Also known as Suicide Circle or by it's original japanese title Jisatsu Saakuru. This was unlike any other movie I have ever seen. Very impressive.
The movie starts in the Tokyo Shinjuku train station, where 54 schoolgirls hold hands, chant '1,2,3' and simultaneously jump in front of the arriving train, resulting in their deaths. What makes this scene disturbing is that it is portrayed realistically, like it is really happening.
There is also a montage of different kinds of suicides acted out it in the film. And you get this creepy sensation all throughout. The feeling that something is not entirely right. This movie had the reputation of being sick and gory, I guess partly due to some of the blood and death scenes. But to be honest, my impression was it was more of psychological fear rather than gore fear. So I think most people who don't usually like watching horror would be ok to watch this. Either that or the DVD I got was the cut version.
Also, the guy in Audition is here! He's the lead cop, Detective Kuroda. This actor, Ryo Ishibashi, is so likable, you want him to succeed and get to the source of the bizarre suicides. There's a scene where the detectives stake out the train station to prevent any potential suicides. It doesn't seem like anyone cares though. The schoolkids even make jokes about the suicides and laugh at the face of one of the junior detectives, the very man who is trying to protect them. You sense there is a disconnect between the young and the old, with the young seeming detached from society.
There's also this J-Pop kiddie group named 'Dessert' or 'Desart', or 'Desrat', their name keeps changing. Teenagers and kids love them, they're the new craze, the new fad. The band has several catchy songs, it's most popular song is the aptly titled 'Mail Me'. Even Kuroda's kids are addicted to them.
One thing, this film is weird, but its weirdness has a purpose. I was engrossed the entire time watching it. Not a single bad scene. A warning, I did not understand it on first viewing and I still don't understand all aspects to the story as I write this. It's the type of movie which you have to think about to figure out the meaning. It's classified under 'horror', but this ain't no horror flick. It's a movie with a powerful message which will eventually dawn on you. Listen closely to what Misuko says in the end as I believe this is the closest message the director wanted to convey to the viewer.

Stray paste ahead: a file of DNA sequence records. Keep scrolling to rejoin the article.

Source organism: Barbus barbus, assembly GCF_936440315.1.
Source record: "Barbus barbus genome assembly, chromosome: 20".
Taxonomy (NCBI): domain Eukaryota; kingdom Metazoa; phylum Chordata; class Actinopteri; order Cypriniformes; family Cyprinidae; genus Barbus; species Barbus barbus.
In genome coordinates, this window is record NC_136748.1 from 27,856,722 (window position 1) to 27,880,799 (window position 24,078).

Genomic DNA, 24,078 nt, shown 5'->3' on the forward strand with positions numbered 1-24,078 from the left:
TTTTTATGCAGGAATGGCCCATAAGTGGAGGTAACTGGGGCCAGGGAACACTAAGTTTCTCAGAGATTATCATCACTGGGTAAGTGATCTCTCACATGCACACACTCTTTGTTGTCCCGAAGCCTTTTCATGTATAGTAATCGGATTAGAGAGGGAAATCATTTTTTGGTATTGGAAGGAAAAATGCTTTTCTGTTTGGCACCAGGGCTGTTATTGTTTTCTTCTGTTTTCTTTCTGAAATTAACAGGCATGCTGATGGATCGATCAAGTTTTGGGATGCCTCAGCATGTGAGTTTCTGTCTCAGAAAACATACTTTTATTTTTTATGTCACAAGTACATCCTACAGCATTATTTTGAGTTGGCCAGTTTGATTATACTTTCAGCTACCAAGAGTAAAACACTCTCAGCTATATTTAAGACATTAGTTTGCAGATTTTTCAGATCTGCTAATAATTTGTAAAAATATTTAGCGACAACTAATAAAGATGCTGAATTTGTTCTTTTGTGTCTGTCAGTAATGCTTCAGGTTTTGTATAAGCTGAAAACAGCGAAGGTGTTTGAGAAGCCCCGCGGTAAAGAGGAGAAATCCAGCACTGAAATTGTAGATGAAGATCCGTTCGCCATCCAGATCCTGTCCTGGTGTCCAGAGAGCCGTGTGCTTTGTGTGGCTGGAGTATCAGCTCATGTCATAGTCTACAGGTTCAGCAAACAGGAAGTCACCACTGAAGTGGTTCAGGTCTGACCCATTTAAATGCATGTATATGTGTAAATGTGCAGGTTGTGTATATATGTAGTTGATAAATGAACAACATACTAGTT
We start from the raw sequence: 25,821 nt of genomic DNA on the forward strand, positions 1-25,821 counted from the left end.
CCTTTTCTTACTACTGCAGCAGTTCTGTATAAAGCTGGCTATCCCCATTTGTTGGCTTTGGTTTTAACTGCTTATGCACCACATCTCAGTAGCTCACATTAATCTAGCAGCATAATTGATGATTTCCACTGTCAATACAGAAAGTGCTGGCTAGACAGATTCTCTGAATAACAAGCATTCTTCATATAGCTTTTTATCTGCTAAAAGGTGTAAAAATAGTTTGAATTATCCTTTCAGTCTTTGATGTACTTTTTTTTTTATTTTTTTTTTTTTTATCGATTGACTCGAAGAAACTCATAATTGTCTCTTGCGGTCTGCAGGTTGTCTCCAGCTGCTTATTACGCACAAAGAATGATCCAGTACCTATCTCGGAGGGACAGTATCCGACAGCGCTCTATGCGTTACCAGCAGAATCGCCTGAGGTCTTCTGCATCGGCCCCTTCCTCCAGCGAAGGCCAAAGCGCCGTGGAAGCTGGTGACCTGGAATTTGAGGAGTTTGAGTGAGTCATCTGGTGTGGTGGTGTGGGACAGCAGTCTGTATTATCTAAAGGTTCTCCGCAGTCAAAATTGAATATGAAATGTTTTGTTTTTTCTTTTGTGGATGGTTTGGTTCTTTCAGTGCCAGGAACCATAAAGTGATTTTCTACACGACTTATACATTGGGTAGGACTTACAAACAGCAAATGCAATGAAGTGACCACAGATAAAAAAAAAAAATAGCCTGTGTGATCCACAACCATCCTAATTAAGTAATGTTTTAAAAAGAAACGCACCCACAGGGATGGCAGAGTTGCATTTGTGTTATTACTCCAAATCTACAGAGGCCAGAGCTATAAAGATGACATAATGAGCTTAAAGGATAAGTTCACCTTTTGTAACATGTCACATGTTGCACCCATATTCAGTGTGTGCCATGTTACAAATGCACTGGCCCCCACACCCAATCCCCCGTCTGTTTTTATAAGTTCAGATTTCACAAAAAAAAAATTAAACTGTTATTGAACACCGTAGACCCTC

The overall theme hits the right spot. The Dessert J-Pop group oddly resemble a lot of the musical fad groups you see in Japan and the US. It reminded me of how much my brother and younger cousins are obsessed with all aspects of j-pop/anime culture. They buy the CDs, read their comics, watch their anime. It's a reflection of today's society where our lives are connected and influenced by pop consumer culture. Where does it eventually lead us?
I'm interested to hear your interpretation if you watch this.
Rating: 5 out of 5 stars * * * * *
Update: The more I think about this movie, the better it gets. I would even say it is one of the most important movies I have ever seen. It is more social discourse than scares and gore. But that doesn't detract from the pure horror when you realize the true nature and sources of the suicide events.